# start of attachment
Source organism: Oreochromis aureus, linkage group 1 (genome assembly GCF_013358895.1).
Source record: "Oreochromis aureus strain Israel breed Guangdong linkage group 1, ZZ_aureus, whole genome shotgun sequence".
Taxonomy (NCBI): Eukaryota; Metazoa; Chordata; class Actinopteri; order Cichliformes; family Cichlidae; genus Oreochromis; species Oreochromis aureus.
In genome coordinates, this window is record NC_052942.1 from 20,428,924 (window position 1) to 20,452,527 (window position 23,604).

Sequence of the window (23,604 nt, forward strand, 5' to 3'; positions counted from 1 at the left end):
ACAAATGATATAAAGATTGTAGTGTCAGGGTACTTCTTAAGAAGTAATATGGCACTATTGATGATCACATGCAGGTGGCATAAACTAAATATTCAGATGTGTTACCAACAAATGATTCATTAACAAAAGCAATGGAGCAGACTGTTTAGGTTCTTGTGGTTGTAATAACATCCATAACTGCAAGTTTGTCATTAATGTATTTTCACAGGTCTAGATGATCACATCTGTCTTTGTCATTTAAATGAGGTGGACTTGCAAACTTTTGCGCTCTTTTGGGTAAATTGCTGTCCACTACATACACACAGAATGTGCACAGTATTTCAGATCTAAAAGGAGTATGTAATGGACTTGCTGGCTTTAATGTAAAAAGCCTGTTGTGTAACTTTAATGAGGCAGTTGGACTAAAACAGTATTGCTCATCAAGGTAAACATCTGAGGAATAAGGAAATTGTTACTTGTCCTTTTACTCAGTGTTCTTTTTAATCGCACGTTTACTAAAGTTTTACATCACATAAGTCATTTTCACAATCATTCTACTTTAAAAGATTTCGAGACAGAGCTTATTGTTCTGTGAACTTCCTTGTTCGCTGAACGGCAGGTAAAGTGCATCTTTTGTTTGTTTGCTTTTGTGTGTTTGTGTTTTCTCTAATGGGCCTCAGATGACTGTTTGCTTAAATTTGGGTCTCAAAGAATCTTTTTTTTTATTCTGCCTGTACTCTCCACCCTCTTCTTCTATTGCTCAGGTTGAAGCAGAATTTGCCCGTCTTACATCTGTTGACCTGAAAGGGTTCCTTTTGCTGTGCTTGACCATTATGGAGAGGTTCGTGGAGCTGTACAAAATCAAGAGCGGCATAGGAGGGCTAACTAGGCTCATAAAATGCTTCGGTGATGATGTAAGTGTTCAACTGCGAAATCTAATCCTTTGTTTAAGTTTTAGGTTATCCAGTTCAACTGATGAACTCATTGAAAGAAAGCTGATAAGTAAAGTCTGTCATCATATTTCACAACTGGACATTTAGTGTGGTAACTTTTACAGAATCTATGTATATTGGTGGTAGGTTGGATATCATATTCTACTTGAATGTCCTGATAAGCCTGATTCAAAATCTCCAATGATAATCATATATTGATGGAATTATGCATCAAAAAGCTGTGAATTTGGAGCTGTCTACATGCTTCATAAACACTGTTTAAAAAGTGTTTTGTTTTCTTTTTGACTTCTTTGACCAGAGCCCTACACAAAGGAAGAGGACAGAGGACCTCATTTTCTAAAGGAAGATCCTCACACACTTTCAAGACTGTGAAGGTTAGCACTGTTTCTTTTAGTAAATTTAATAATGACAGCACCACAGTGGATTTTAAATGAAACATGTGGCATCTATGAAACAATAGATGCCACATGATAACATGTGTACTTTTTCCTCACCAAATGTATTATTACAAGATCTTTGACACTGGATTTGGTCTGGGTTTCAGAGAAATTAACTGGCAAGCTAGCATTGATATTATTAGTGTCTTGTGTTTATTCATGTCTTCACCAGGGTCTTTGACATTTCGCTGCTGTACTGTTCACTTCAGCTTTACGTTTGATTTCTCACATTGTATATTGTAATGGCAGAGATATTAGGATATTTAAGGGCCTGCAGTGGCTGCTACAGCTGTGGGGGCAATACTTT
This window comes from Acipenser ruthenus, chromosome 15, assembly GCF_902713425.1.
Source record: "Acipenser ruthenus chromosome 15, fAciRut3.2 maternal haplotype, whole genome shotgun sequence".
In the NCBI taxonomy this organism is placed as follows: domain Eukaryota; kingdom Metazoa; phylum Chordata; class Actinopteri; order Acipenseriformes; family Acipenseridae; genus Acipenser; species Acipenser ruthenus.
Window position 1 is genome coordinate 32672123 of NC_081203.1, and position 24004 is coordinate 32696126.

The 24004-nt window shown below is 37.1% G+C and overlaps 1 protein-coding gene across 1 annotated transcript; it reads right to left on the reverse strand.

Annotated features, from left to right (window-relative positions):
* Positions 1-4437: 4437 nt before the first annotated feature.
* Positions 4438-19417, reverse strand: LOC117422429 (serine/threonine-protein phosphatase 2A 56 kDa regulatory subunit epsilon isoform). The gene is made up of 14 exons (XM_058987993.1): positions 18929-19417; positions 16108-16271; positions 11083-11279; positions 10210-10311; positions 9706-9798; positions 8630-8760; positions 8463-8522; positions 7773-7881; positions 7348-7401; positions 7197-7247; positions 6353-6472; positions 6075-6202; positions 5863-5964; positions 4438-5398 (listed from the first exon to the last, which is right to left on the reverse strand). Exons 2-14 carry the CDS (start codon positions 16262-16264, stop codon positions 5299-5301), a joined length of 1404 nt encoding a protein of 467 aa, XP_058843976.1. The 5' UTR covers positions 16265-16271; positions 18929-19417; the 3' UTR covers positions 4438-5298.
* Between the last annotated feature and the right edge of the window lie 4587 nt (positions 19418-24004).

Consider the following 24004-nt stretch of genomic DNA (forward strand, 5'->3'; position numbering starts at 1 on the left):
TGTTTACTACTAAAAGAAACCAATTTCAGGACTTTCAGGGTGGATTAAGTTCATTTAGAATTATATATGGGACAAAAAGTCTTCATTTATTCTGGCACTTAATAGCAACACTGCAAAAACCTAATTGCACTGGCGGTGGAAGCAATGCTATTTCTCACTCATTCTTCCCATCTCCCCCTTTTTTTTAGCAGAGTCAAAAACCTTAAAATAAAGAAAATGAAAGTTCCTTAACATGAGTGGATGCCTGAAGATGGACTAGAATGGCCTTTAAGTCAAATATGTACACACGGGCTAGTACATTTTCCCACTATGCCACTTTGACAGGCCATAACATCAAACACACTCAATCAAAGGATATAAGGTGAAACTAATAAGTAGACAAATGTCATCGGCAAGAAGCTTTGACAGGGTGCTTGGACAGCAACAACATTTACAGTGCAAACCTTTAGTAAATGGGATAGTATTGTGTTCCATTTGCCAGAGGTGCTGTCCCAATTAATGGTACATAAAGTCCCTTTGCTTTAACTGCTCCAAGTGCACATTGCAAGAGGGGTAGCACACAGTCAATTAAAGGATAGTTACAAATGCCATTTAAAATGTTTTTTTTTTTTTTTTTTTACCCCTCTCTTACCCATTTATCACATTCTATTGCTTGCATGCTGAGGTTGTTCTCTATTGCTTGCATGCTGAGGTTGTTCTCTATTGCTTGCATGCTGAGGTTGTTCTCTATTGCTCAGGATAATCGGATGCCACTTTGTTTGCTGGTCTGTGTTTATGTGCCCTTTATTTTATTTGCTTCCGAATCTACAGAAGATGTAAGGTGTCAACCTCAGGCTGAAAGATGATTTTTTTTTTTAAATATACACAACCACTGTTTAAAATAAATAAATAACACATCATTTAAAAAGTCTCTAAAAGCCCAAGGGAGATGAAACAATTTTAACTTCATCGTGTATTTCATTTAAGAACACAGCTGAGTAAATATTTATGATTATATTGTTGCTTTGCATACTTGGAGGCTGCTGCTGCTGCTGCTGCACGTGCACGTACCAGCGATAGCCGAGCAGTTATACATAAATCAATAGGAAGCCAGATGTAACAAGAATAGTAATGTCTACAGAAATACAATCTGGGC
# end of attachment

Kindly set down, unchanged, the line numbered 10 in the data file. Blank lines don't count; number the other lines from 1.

Window position 1 is genome coordinate 32672123 of NC_081203.1, and position 24004 is coordinate 32696126.